Prioritizing self-care this fall

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By John George and Rachael George

Fall is here and that means the honeymoon is over.  For some, that feeling may have set in after the first hour or the first week of school.  For many, October is the time when new challenges arise at the same time that the gloss of the new school year is wearing off.

It is during these moments of realization that it’s vital we slow down and look to ourselves. How are we taking care of ourselves? How are we ensuring that we are bringing our best selves to the classroom or building on a daily basis?  How are we making sure our lives are balanced so our work doesn’t consume us? These are all really powerful questions to reflect on and brings us back to self-care. Here are some strategies to help put self-care back at the top of your priority list.

Start small

Changing your habits and routines, especially when it comes to self-care, is hard so instead of trying to change five things, start small.  Pick one area that you are going to hone in on and really develop.  What do you think would make the most difference in your life?   For some, exercise and sleep are the cornerstone habits that impacts all areas of their life so many start there.  Others are significantly impacted by what they eat so they target that area first.  Whatever it might be, know that you don’t have to be perfect in all areas, just start with one and go from there.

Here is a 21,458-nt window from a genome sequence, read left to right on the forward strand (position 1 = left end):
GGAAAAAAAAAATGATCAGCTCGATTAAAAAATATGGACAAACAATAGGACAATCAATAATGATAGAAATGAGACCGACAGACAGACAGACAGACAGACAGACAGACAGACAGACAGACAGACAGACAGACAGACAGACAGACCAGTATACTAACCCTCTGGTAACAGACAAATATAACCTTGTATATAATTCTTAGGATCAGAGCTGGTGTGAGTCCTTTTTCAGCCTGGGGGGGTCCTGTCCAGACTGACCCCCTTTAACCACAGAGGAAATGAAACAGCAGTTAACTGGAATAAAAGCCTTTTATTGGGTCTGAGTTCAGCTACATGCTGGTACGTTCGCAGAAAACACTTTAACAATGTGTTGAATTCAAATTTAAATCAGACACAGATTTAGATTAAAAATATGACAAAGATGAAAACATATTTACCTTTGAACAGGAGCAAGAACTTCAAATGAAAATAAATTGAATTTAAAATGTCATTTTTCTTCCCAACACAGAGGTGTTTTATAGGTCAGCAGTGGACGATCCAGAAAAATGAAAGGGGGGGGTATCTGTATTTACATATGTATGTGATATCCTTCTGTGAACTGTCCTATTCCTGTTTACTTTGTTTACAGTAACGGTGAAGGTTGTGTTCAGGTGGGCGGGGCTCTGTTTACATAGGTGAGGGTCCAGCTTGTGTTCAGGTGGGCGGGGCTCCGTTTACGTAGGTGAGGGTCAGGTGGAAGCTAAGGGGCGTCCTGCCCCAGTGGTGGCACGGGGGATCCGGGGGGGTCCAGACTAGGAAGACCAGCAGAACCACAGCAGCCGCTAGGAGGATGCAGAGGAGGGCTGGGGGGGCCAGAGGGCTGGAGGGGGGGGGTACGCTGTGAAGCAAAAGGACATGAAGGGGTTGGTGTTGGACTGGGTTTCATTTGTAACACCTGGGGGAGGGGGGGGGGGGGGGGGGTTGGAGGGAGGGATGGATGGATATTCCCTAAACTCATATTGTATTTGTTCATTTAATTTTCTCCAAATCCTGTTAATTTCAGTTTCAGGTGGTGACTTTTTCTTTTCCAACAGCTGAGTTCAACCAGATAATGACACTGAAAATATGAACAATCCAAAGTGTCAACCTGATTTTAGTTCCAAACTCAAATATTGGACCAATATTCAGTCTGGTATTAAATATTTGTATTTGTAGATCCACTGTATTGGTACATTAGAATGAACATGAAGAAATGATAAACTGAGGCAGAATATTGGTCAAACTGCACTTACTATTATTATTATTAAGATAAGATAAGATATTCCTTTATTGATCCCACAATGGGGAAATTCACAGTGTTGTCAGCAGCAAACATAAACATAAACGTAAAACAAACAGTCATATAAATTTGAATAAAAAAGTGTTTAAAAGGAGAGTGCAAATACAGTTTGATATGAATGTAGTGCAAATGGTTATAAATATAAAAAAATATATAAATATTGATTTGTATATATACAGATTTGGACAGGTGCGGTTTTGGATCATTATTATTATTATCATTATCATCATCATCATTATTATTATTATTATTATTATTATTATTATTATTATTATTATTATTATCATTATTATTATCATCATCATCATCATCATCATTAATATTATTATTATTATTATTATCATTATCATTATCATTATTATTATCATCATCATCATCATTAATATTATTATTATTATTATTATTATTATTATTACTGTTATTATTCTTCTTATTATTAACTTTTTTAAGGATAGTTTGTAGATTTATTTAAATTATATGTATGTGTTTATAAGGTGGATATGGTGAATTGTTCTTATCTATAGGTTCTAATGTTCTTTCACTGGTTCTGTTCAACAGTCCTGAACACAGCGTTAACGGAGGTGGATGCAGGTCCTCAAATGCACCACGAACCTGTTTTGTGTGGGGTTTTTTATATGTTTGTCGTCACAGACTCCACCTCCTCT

Master your Morning

Ever have a bad morning and you just can’t seem to shake it?  That’s because your morning sets the stage for your entire day.  Take some time to reflect upon what your morning looks like.  Are you getting up in the morning with enough time to reflect, exercise, learn, and create? If you find yourself answering no, it might mean that you want to rethink your morning routine.  Authors such as Rachel Hollis, Mel Robbins, and Hal Elrod all swear by the importance of starting your day right.

Get Moving

Exercising does wonders for your stress level and your health. Whether you like walking, running, yoga, or weight training, make time to do whatever kind of exercise that you like. For some, working out in the morning helps start their day off right, while others like to finish their day off with it as they decompress from everything that occurred. 

Set Limits

When you care so deeply about your work, as educators do, it is all too easy to spend all of your waking — and even your non-waking minutes — on work or thinking about work.  While some of us make the argument that we are getting ahead by doing this, in reality, this always-on approach causes burnout.  You might not feel the burnout this month, this year, or even in five years but come retirement, you will feel this in your body and it will impact your health. Take the time to set firm boundaries now.

Take time to process

Being an educator is hard and often emotional.  Knowing this, it is vital that each and every person has someone that they can process things with. Whether that is with a spouse, friend, or a counselor, we all need a listening ear and someone there that can help us process things in a productive manner so that we can work through what we experience on a day-to-day basis.